“It’s not all gloom and doom. This is an opportunity to reinvent and retool America.”
This was the heart of the message that weather entrepreneur Paul Douglas brought to the Federal Reserve Board of Minneapolis last week, and it is at the heart of understanding climate change as well.
We do need to understand the science, the danger, and the enormity of the challenges facing us. But we have to move beyond the debate, and I believe the key to movin
g beyond the debate is to focus on the opportunities. Do that, and we might find the political will to do something about our planet’s health before it deteriorates too far.
We have only to look around the globe to realize that Green is a growth industry. As Paul Douglas notes, no other large economic player on the planet denies the science any more. But we do. And their economies are rushing to invent and produce the systems and equipment we need to “reinvent and retool” their economies. And we aren’t.
“We need to create America 2.0,” continues Douglas. “Mitigating climate change will require a level of sustained innovation and American reinvention that will propel the USA to a new competitive paradigm. American Exceptionalism: this is our Energy Moonshoot.”
On his own journey, Douglas has arrived at this conclusion by following two paths until they intersected.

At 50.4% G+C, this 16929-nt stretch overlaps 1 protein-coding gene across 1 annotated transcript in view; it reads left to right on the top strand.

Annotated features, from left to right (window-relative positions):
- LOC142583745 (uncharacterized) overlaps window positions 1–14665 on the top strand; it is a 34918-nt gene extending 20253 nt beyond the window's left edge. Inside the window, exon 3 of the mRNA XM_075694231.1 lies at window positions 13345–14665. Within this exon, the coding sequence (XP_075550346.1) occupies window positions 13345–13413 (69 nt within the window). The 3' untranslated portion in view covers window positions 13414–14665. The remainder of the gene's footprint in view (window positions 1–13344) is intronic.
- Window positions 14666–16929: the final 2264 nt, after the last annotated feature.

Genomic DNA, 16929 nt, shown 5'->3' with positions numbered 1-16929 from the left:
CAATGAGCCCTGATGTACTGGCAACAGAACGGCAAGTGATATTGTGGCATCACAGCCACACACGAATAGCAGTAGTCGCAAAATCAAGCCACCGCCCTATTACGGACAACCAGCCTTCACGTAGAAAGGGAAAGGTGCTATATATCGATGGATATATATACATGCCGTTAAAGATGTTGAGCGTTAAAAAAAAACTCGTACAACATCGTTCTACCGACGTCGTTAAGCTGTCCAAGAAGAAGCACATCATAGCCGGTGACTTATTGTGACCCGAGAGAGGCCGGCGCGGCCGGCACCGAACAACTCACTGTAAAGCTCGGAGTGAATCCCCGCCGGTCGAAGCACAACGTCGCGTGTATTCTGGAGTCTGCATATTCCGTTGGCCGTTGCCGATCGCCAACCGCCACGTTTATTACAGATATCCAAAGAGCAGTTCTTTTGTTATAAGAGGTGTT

First, as a long-time weather specialist, he is acutely aware of the naturally variability of weather, but he also became increasingly aware of the trends toward warmer and more severe weather. He researched the climate science, and found it more and more compelling. In fact, the “climate alarmists” had been, in fact, consistently underestimating the effects of global warming.
Second, as a moderate Republican and serial entrepreneur, Douglas has a deep faith in the power of American business. It has always shown an inspiring ability to create, invent, and produce, especially in the face of crisis. Think of the unbelievably fast and effective turning of our country’s manufacturing base from peacetime to wartime production at the start of world war two. Think of how effortlessly they solved the problems of ozone depletion and tailpipe emissions.
And, says Douglas, America’s businesses are waking up. Big Insurance is starting to base its rates on the realities of unmitigated climate change, and their business customers are starting to pay attention. Whatever you may think of their motives, Walmart’s greening of its supply chain has made profound changes to the manufacturing, packaging and transportation practices of its suppliers, which represents a pretty healthy slice of the economy. General Electric (think “Ecoimagination”) is on board in a big way, and in the Minneapolis paper yesterday came the news that Cargill, a major mover of food raw materials around the globe, is doing the same.
Photo courtesy of U.S. Fish and Wildlife Service. Author comment: Someone is going to build these things!
Connect with Paul Douglas: http://pauldouglasweather.blogspot.com/
Connect with Michael Kelberer: http://www.enrivonmentalwriting.blogspot.com/